Problems with the Annual Performance Review: What to do now?
Throughout recent years, leading organizations have changed the way they measure employee performance. Many other companies have followed their lead, and this significant shift shows no sign of slowing down. The reasons so many employers have made the transition are compelling: aside from being dreaded by both employees and their managers, the traditional annual review has been deemed simply ineffective for managing pay-for-performance by most organizations.
Luckily, there are effective alternatives to the annual review, and they can be applied in any organization. Modernizing pay-for-performance demands a detailed diagnosis of your workforce’s current status and needs, as well as careful, strategic planning and implementation.
Trends in Performance Management The modern business landscape has seen a significant shift in performance management trends within recent years. This is largely due to the fact that there are a number of common complaints associated with the annual review. For example:
• It’s too time-consuming. At Deloitte, the process of creating ratings was reportedly taking the company 2 million hours per year to complete. While that span is likely shorter in smaller organizations, the sentiment of annual reviews taking too much time is widely shared.
• The cycle is too long. Addressing employee performance that happened months ago is argued as being ineffective – instead, managers should discuss performance with employees on an ongoing basis.
• It’s demotivating. Especially for anyone who isn’t a high performer, annual reviews can have a negative impact on employee morale. In some cases, reviews may even be the reason an employee quits.
• It’s too focused on the past. Today, business leaders and employees want to focus on the future, not what happened in the past. Annual reviews are simply no longer relevant to the faced-paced nature of today’s organizations.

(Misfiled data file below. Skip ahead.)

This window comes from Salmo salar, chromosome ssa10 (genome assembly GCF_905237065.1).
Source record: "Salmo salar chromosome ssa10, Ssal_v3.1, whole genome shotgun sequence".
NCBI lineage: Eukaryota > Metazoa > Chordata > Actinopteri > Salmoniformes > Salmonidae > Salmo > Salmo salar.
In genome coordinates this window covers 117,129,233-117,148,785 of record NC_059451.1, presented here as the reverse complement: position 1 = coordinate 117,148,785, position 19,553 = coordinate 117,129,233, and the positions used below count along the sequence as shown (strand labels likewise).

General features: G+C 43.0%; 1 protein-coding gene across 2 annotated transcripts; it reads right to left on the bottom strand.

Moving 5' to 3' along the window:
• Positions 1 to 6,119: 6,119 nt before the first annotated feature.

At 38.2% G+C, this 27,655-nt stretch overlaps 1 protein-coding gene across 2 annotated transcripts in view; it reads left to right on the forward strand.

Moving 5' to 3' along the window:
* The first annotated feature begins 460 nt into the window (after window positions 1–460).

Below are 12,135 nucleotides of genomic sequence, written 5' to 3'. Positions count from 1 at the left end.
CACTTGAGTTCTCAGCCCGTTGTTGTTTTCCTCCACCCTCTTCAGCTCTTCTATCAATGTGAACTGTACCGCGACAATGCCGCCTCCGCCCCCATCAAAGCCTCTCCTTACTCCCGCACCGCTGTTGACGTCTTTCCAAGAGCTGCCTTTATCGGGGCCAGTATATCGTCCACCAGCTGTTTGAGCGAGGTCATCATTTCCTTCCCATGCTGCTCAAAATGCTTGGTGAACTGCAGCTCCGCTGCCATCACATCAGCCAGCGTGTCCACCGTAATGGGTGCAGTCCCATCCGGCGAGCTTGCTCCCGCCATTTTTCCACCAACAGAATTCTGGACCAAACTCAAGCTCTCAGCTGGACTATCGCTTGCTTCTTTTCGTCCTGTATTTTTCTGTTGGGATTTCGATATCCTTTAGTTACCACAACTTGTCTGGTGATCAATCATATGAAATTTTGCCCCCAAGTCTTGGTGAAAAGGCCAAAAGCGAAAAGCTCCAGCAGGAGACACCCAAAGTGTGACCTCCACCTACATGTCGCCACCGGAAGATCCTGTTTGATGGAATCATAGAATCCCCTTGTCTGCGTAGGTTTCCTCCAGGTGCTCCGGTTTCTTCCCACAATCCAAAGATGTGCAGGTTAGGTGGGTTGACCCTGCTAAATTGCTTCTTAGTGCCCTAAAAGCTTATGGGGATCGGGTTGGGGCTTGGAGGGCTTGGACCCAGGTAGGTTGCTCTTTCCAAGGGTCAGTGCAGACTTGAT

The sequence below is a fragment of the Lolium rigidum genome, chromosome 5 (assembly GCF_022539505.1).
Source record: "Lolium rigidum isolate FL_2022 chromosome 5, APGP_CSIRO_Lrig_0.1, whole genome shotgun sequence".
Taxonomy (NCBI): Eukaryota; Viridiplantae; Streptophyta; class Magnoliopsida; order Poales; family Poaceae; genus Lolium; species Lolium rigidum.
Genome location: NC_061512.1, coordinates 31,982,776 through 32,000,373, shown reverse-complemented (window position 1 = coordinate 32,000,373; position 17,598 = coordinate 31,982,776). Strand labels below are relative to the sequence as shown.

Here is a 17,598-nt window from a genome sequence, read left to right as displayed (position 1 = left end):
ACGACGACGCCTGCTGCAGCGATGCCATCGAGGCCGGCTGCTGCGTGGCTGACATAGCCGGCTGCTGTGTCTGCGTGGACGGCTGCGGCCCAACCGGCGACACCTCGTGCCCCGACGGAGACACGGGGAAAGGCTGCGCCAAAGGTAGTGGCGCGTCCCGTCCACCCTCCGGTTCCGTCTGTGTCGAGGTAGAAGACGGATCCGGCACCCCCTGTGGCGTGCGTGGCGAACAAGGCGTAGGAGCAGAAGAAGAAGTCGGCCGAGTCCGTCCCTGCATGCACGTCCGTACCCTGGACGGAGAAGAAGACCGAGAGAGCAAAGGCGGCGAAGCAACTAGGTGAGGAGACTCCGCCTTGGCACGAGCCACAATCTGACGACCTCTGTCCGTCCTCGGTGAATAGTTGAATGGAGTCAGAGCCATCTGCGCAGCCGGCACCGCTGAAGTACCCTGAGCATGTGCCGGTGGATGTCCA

• It isn’t always based on actual performance. Some employees feel that with annual reviews, managers base ratings on the pay they want to give versus actual performance.
Given these criticisms, it’s no surprise that the annual performance review is experiencing a downward trend. While the overwhelming majority (96%) of companies used this method to manage performance in 2012, that figure has dropped consistently each year, with 25% of companies using alternate approaches in 2017.
SOURCE: WorldatWork Research Report: Performance Management and Rewards 2017
What Are Companies Doing Instead? Of the companies using an alternative to annual reviews, the majority have implemented half-year reviews. Some are using reviews quarterly or more often, which can be particularly beneficial for rapidly-changing industries. It is likely that more organizations will continue to implement quarterly or monthly reviews or check-ins moving forward.
Also, while just over half of companies (53%) hold conversations about rewards at the same time as performance reviews, 47% time them separately. While this approach may currently be slightly less popular, it does have a unique benefit: holding performance-related conversations roughly two weeks prior to discussing pay gives employees the opportunity to process the feedback their managers have provided.
Why Does the Annual Review Still Exist? With the ongoing complaints about the flaws in the annual review process, it begs the question: Why not just get rid of it entirely? While it might seem simple to abandon the annual review, it produces documentation which is a business necessity for making important decisions. It acts as a mechanism for giving feedback, determining promotion eligibility, and identifying the need for termination. Moreover, it answers the questions all employees want to know: What’s expected of me, and how am I fulfilling those expectations?
While business leaders have an obligation to answer those questions, there is room for improvement in performance management. CompTeam has the experience and expertise to evolve your program today. Contact us to learn more.